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This is Elizabeth Lopatto’s article on Bloomberg.com
June 2 (Bloomberg) — Autism strikes low birth weight baby girls at a higher rate than similar-sized boys when the infants are compared with larger children, according to a study that suggests risk factors for the disorder vary by sex.
Baby girls weighing less than 2.5 kilograms, or about 5.5 pounds, had 3.5 times increased risk of autism and baby girls born more than seven weeks early had a 5.4 times increased risk. Boys born small or early didn’t have a significant difference in their risk of being autistic, the according to a report in the journal Pediatrics.
Doctors aren’t sure what causes autism, though genetics and the environment probably both play roles, according to the National Institutes of Health. This research indicates that boys and girls have different risk factors for the disorder, said study author Diana Schendel.
“This suggests there may be sex differences in genetic factors leading to autism,” said Schendel, a researcher for the Centers for Disease Control and Prevention, in a May 30 telephone interview. “Girls may need an additional insult” before birth that could include reduced growth or premature birth.
Autism and related disorders, some of them less severe, affect about 1 in 150 U.S. children. There is no cure for the malady, in which children may refuse to engage with other people, echo words and phrases, or repeat actions many times. Risk factors include older fathers and environmental toxins.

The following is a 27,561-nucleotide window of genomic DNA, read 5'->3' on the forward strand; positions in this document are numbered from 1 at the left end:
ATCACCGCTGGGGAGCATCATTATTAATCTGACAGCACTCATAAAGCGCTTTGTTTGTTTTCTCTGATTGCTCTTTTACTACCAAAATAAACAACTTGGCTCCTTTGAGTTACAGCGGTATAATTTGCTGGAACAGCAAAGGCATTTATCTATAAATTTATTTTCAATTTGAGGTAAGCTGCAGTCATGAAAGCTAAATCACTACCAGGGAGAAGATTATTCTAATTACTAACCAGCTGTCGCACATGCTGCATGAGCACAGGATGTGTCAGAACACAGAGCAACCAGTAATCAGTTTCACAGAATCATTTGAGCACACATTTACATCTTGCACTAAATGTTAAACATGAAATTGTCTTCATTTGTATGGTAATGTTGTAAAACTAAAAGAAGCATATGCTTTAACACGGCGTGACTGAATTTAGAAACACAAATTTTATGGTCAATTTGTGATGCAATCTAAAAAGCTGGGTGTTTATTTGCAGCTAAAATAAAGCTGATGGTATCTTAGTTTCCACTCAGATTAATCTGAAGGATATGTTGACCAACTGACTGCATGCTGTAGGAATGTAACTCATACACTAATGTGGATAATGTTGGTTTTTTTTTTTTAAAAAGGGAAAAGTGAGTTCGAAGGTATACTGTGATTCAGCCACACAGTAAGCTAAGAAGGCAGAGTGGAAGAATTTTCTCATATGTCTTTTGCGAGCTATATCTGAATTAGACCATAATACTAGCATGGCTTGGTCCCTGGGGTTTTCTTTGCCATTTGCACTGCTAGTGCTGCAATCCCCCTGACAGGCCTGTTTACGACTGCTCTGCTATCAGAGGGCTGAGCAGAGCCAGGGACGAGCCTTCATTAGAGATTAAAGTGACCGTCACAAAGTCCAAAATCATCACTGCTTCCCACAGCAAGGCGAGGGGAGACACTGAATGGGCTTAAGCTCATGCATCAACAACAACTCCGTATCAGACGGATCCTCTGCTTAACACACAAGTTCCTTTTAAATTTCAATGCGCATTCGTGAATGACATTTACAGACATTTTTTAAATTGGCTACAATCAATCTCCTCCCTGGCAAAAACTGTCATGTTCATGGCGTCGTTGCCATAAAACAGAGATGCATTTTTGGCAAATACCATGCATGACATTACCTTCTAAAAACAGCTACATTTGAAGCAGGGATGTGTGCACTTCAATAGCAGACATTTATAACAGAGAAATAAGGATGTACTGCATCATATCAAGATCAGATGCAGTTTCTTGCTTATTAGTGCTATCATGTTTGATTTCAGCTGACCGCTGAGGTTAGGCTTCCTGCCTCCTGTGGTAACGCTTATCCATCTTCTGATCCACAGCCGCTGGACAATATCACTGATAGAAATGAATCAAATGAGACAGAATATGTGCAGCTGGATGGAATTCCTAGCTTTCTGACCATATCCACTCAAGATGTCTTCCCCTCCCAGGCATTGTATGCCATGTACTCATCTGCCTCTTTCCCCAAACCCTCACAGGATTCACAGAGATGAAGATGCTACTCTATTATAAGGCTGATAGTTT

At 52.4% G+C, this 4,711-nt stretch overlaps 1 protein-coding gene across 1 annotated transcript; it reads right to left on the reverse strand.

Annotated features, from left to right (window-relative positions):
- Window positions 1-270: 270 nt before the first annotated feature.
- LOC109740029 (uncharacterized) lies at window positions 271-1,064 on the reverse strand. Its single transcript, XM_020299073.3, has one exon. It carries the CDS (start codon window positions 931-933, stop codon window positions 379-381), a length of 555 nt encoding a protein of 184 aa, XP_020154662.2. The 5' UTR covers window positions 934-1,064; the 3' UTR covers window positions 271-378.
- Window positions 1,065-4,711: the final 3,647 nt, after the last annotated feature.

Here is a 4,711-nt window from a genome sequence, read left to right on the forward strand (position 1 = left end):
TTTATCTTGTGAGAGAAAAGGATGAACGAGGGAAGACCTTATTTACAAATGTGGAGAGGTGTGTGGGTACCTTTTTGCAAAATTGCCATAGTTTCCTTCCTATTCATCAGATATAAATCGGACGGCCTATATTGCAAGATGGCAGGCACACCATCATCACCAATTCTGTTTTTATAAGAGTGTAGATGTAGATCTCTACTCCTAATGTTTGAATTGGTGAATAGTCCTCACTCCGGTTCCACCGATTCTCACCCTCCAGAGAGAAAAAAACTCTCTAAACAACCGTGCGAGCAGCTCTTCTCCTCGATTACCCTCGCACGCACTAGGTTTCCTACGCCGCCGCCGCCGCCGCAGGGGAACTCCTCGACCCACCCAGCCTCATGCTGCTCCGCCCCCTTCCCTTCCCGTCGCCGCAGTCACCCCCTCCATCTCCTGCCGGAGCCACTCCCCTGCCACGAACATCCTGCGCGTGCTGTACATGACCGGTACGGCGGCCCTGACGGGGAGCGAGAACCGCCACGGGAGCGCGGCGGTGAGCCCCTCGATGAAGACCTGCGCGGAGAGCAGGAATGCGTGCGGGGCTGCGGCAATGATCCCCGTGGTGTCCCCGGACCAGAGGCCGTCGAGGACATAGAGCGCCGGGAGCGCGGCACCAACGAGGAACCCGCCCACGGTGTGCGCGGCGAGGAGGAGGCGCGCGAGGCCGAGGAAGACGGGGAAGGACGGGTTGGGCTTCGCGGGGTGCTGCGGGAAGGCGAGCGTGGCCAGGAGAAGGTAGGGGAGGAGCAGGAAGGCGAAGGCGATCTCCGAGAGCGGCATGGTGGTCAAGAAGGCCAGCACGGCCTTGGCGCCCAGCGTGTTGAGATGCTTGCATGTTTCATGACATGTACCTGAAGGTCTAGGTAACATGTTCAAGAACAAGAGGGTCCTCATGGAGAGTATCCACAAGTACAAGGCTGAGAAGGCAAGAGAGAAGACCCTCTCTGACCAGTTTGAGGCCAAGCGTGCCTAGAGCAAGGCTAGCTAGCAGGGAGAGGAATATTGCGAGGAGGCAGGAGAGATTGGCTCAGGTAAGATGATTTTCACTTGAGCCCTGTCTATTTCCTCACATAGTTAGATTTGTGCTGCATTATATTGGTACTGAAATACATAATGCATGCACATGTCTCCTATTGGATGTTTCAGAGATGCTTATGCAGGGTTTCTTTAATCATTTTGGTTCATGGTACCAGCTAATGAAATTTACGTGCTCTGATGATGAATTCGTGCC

About 1 in 13 babies in the U.S. has low birth weight, according to the March of Dimes. Babies may weigh less than 5 pounds 8 ounces because they’re premature, because the mother has heart problems, because of infections or because of cigarette, drug, or alcohol use.
`Biggest Risk Factors’
“We know that low birth weight and pre-term birth are among the biggest risk factors for developmental disabilities,” Schendel said. “The higher prevalence of autism supports monitoring these children carefully for behavioral problems.”
Babies born with low birth weights are likelier to have bleeding in the brain, lungs that are more likely to collapse, heart problems, and vision loss.
The study was of children born from 1981 to 1993 in Atlanta, who lived to 3 years of age, and were still living in Atlanta at ages 3 to 10. Over 550 children with autism were paired to normal children born in the same year.
source: Elizabeth Lopatto’s article from www.bloomberg.com on 6/2/08
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